Tuesday, 28 June 2005

ABC and ACC on Zimbabwe

From this morning’s BBC Radio 4 Today programme:

0733 Archbishop of Canterbury Dr Rowan Williams on world poverty, Aids and Zimbabwe

Listen with Real Audio (8 minutes)

ACNS Anglicans call on Zimbabwe Government to halt policies of destruction
Full text of resolution as passed is below the fold.

BBC Asylum returns immoral - Williams
The Times Ruth Gledhill Archbishop attacks ‘immoral’ deportations to Zimbabwe
Reuters Envoy wants ‘comprehensive’ picture of Zimbabwe
Press Association ‘Immoral’ to Send Asylum Seekers Back, Says Archbishop
ENS Zimbabwe crisis, Lambeth Conference planning raised by ACC
This includes a note on the presentation by Tom Wright.

Earlier reports on Zimbabwe
Press Association Bishop Backs Zimbabwean Asylum Seekers
Observer Church hits at Zimbabwe deportations

Resolution Text

“The Anglican Consultative Council acknowledges the social and historical imbalance that the people of Zimbabwe have experienced in the tenure of their land, their implications the current crisis and the need for them to be addressed. However, the Council:

  • notes with profound sorrow and concern, and condemns, the recent political developments in Zimbabwe where hundreds of thousands of persons have had their homes destroyed and have become displaced persons within their own country, and where:
    • after up to two years of drought many families are dependent on relief but food distribution is often refused to those who do not support the political party in power
    • those suffering from HIV/AIDS and orphans do not receive appropriate help from the government
    • there are serious restrictions on democracy
    • there is little freedom of speech or tolerance, and human rights are denied
    • politicians and uniformed forces act as if they are above the law
    • people are arrested, imprisoned without fair trial, and tortured.
  • asks the government of Zimbabwe to reverse its policies of destruction and begin to engage in development that eradicates poverty;
  • calls upon the leadership of the African Union to persuade the government of Zimbabwe to consider the humanitarian aspects of the situation in that country, and to act to remedy the suffering of the people of Zimbabwe;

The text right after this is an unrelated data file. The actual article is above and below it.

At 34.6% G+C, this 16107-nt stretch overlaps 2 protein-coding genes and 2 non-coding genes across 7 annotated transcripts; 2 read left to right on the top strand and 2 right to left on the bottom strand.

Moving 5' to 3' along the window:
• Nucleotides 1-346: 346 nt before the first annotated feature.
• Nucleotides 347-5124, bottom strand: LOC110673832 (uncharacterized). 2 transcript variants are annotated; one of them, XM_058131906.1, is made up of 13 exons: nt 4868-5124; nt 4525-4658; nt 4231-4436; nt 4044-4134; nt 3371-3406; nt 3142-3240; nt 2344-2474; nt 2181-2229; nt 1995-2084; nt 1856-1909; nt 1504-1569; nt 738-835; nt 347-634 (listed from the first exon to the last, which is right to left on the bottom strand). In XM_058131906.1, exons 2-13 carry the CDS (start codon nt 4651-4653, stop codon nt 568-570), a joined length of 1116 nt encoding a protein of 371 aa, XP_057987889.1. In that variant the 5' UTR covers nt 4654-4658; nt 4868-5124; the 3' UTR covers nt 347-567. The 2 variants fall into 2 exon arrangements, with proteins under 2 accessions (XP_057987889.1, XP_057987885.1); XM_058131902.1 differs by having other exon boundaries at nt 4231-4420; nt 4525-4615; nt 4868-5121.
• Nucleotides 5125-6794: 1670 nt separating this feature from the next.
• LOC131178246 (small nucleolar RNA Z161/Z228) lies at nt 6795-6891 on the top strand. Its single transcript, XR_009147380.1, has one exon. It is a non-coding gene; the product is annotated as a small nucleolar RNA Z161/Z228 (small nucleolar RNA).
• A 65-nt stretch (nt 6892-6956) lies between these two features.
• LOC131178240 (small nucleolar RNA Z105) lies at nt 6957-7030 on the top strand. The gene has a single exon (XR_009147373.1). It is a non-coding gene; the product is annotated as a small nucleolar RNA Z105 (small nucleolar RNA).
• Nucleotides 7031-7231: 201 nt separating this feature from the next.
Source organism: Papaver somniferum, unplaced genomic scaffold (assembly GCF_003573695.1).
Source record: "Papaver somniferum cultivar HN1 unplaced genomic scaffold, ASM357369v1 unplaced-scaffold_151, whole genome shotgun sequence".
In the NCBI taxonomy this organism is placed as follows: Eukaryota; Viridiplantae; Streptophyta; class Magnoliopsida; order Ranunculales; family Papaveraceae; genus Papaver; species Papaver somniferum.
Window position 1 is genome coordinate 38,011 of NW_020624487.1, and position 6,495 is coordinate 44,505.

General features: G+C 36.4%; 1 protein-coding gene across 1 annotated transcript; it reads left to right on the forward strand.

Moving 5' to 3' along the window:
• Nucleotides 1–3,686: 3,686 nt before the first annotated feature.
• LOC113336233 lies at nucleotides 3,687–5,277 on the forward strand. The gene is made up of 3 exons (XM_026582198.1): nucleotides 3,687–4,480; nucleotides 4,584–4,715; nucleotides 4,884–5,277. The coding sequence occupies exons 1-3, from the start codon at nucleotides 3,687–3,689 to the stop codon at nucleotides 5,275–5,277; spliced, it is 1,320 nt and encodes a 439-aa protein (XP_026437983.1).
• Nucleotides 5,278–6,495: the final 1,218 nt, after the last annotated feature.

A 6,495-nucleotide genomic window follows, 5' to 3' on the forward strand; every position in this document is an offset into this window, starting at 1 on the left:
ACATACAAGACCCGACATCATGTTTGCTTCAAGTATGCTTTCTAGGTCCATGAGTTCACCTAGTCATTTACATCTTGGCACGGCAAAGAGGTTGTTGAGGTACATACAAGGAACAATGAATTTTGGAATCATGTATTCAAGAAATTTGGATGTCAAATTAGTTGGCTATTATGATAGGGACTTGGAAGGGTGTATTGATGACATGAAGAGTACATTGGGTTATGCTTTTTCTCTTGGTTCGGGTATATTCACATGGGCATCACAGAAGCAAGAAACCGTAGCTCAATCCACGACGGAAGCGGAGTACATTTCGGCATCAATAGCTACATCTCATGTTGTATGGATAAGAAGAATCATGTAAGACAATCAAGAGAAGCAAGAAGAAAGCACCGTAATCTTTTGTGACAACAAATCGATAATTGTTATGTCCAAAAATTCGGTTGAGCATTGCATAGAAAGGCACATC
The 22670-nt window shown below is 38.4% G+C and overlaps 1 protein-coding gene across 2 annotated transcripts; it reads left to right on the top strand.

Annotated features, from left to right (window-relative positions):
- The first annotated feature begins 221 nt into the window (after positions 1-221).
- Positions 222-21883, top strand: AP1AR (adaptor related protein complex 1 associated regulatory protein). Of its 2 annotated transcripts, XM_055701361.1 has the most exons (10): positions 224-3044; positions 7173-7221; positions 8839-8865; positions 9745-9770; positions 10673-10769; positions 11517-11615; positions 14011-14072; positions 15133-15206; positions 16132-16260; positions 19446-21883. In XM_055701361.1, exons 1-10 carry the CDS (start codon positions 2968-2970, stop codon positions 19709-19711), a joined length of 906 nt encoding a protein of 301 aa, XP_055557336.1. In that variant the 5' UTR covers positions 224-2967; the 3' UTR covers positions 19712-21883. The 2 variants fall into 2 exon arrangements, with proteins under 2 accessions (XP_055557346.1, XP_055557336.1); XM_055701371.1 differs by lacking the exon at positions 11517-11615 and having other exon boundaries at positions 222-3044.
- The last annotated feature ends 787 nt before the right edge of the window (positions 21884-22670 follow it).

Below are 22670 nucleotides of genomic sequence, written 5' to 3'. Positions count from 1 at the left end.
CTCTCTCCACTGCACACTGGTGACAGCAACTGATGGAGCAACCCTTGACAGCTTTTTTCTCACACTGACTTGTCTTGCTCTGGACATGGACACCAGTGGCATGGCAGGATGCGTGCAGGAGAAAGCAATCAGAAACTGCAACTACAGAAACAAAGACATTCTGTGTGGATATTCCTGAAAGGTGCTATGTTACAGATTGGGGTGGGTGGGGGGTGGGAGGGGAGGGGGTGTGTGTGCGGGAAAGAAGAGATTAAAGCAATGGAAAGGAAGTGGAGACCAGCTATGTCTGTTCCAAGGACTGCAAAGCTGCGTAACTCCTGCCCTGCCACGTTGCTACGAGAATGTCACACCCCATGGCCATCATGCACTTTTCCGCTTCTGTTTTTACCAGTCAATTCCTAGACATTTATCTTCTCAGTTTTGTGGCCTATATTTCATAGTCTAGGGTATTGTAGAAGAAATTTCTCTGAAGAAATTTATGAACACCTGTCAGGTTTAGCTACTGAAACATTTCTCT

• supports the Church of England in its approaches to the government of the United Kingdom to reconsider its policy of repatriation of refugees to Zimbabwe;
  • welcomes the proposed pastoral visit of church leaders from South Africa to Zimbabwe to take place in the near future;
  • assures the Christian churches and the people of Zimbabwe of its prayers in this time of national disaster.”

Posted by Simon Sarmiento on Tuesday, 28 June 2005 at 12:32pm BST
You can make a Permalink to this if you like
Categorised as: Church of England

How admirable and intelligent the Archbishop is! and what a pity that the Communion he leads has wasted all this time fussing about Gene Robinson's sexuality instead of grappling with a truly Christian response to the desperate conditions of this world.

Posted by: dmitri on Tuesday, 28 June 2005 at 1:40pm BST

I don't think that the orthodox and the conservative wings will see the issue as being that trivial, and the issue of Gene Robinson's sexuality is not the main point. The issue has not so much been homosexuality as the departure from what conservatives believe is the Word of God. People can deride them if they wish, but they are asking "What next? What else are we going to have kicked to touch?" That is the main concern. I reckon that if a senior member of the church of England were saying that the resurrection of Jesus was just a myth not to be taken seriously, the same furore would have existed.

With regard to priorities, it suits liberals to potray evangelicals as obsessed over sex. Believe me, they are HEAVILY involved in other issues. Though upset over what they see as a depature from the church's teaching, they are also heavily involved in a Christian response to the desperate conditions of this world. Several from our church are going to Edinburgh, a huge petition to the government has been presented, and all sorts of ways of raising money have been in train for weeks. A substantial portion of our income goes to the third world.